I know not everyone has a deep bond with either parent, and others have different scenarios of their family dynamic, which I understand, but my mother was my best friend. I was never embarrassed of her or ashamed of her. I took care of her. I helped her with anything and everything. I paid her bills and kept everything up-to-date. I cooked. I took her to doctor’s appointments. I dropped her off at work, walking her to her desk, and repeated the process at the end of each day. Sometimes, my brother was the one doing that, when he was available. We often dreaded it, but we did not complain. Two failed back surgeries left my mother partially paralyzed, so the extra assistance was necessary. Her biggest fear was falling and being wheelchair bound. 😦

I always question what I could have done to save her. I would have given her the heart out of my own chest. Ultimately, her life was in her own hands and she refused invasive medical treatment. Medical treatment my brother would later receive, and still receives. She gave up and her heart did, too. I don’t think she realized how much heartache and pain she would leave behind. Nor do I think she cared. She was too far gone to care anymore. While I understand that, it’s the polar opposite of how she expected me to be. It’s hard to reconcile the fact that she always wanted me to fight, but wouldn’t do it for herself.

So today, on what would have been her 74th birthday, I tried to do normal things. I’m wearing one of her favorite colors of nail polish in homage to her. I do it every year; I try to find a shade of purple that honors her life and what she left behind. But ultimately, as the day comes to a mental close, I am deeply saddened and feel the loss in every part of my life and heart.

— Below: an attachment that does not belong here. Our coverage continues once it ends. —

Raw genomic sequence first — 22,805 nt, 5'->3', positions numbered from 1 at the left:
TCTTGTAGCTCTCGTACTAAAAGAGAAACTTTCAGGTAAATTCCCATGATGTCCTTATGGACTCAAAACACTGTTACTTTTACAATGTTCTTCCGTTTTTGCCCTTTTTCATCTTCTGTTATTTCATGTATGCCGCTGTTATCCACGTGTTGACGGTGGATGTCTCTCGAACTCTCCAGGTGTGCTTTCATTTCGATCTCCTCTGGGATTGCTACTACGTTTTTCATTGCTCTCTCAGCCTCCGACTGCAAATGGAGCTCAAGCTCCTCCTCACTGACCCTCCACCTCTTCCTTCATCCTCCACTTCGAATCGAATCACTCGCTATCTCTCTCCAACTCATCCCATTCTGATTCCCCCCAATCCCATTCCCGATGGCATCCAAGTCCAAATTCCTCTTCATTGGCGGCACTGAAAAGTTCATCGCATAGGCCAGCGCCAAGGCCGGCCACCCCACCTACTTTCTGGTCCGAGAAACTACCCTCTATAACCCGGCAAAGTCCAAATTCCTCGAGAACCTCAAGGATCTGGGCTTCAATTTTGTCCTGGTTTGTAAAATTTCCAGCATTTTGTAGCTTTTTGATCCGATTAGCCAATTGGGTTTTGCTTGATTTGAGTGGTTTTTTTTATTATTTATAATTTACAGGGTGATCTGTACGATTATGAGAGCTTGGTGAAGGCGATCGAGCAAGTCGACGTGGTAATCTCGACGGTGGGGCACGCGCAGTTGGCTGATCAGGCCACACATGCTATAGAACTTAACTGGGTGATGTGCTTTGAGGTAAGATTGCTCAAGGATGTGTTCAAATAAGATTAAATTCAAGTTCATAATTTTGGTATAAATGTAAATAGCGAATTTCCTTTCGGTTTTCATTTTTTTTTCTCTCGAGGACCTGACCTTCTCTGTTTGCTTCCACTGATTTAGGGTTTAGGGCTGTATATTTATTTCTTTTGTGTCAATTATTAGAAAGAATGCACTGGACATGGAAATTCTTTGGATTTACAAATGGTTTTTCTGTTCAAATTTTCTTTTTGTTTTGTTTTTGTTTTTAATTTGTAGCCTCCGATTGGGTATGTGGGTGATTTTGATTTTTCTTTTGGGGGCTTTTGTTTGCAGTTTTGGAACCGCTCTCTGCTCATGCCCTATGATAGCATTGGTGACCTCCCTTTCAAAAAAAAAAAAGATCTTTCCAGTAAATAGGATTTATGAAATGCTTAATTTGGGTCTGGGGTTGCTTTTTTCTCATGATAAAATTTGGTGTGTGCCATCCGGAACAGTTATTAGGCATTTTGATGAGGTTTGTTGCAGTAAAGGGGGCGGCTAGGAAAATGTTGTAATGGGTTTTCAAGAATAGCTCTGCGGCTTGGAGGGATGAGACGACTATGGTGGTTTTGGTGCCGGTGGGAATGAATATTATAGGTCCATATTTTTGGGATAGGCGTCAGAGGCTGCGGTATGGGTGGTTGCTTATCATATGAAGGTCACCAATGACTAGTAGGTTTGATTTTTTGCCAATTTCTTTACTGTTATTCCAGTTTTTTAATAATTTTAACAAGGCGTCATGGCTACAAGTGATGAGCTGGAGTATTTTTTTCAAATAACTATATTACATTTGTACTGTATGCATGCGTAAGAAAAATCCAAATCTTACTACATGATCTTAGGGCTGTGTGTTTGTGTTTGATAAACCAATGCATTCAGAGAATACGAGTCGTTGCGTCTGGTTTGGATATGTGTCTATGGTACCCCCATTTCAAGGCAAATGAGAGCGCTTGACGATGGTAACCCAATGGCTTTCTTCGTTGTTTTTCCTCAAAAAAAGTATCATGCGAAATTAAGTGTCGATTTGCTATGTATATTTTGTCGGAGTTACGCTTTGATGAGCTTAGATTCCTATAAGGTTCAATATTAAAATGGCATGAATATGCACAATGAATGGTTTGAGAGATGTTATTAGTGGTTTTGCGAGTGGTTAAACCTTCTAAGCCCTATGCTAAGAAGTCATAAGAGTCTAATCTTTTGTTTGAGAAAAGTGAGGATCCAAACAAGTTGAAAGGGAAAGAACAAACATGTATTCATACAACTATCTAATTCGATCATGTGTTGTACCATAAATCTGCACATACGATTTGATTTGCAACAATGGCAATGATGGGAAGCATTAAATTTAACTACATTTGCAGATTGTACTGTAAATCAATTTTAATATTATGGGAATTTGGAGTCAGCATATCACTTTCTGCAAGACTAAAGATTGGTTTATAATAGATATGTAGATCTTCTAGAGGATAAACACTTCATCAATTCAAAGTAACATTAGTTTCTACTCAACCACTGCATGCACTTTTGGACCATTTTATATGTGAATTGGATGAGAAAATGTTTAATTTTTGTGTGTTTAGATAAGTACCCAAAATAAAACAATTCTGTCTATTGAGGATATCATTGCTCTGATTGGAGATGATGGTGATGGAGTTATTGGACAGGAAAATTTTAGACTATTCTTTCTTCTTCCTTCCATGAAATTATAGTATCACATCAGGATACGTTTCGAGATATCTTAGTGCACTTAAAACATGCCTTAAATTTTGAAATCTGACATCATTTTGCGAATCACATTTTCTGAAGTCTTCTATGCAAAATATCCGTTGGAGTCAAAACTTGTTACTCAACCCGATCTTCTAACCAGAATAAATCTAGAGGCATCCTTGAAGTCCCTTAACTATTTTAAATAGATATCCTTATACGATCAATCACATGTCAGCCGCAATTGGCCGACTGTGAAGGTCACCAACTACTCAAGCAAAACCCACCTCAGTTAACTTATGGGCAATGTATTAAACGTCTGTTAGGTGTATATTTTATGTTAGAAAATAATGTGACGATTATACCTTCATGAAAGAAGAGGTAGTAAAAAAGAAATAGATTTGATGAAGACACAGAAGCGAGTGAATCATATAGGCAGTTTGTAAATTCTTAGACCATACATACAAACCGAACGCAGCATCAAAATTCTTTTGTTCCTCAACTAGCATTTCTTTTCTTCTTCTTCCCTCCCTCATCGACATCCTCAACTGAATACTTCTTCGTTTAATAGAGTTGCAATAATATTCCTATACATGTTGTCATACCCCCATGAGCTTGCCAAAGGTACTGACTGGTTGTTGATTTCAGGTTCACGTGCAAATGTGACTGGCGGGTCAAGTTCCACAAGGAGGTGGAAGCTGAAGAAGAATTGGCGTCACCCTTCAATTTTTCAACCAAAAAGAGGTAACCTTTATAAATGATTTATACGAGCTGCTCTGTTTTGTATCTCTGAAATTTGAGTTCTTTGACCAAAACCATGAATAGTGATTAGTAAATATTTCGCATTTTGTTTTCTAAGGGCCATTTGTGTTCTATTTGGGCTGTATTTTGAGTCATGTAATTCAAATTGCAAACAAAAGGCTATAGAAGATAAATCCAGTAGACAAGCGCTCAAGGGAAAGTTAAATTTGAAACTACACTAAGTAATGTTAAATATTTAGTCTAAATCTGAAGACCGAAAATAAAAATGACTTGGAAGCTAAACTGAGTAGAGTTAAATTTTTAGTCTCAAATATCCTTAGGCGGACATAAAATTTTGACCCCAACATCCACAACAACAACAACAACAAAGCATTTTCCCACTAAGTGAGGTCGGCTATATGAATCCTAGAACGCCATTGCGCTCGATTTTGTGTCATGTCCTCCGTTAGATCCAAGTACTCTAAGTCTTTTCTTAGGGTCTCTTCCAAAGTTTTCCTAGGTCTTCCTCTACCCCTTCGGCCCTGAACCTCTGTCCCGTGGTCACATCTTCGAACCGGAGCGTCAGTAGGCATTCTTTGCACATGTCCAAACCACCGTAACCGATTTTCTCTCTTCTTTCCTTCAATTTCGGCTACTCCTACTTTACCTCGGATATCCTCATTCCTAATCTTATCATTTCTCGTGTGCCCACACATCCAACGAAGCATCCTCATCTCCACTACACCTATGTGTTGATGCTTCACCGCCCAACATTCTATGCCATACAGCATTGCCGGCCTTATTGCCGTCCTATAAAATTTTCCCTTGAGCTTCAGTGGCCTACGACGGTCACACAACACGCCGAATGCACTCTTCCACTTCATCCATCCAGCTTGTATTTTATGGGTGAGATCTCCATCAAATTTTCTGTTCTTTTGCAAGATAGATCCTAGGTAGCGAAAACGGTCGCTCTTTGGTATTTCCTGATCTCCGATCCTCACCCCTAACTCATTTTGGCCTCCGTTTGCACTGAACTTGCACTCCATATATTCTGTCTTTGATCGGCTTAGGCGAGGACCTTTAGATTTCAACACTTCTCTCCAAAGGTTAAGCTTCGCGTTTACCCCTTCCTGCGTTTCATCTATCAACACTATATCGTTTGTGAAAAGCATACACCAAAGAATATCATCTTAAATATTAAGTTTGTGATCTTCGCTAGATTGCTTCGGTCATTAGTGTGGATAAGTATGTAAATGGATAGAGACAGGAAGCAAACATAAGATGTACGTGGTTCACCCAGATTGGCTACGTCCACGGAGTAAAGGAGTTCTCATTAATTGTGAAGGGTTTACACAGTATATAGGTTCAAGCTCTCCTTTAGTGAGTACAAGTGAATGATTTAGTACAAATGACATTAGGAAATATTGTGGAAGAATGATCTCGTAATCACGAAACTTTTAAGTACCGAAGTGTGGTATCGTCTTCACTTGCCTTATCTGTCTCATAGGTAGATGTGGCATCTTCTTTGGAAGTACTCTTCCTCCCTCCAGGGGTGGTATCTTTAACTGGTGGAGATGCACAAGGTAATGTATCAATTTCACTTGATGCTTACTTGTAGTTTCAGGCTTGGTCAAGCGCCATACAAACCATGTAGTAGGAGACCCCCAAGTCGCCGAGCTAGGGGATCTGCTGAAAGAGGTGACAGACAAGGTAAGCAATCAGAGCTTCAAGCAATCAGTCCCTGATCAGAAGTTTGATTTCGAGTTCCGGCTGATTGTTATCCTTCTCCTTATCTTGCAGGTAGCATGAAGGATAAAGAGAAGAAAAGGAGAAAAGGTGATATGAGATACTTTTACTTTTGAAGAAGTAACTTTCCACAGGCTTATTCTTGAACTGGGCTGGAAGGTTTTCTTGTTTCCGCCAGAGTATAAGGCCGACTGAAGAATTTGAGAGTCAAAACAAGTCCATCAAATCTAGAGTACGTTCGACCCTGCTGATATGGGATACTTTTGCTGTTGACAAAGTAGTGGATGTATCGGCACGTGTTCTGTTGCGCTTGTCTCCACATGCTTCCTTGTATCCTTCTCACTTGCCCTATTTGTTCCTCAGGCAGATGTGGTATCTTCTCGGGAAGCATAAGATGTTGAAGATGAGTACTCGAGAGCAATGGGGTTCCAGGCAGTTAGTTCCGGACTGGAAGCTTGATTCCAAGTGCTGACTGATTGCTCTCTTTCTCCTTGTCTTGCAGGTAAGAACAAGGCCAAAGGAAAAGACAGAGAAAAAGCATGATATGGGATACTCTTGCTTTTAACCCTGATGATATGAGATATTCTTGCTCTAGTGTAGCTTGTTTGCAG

If your parents are still alive and you have a good relationship with them, please realize how blessed you are. Some of us aren’t so lucky.

May you seek sweet Serenity, madre. May time heal, even though right now, it still tracks.

Dirge Without Music

“I am not resigned to the shutting away of loving hearts in the hard ground.
So it is, and so it will be, for so it has been, time out of mind:
Into the darkness they go, the wise and the lovely. Crowned
With lilies and with laurel they go; but I am not resigned.

Lovers and thinkers, into the earth with you.
Be one with the dull, the indiscriminate dust.
A fragment of what you felt, of what you knew,
A formula, a phrase remains,—but the best is lost.

The answers quick and keen, the honest look, the laughter, the love,—
They are gone. They are gone to feed the roses. Elegant and curled
Is the blossom. Fragrant is the blossom. I know. But I do not approve.
More precious was the light in your eyes than all the roses in the world.

Down, down, down into the darkness of the grave
Gently they go, the beautiful, the tender, the kind;
Quietly they go, the intelligent, the witty, the brave.
I know. But I do not approve. And I am not resigned.”
―Edna St. Vincent Millay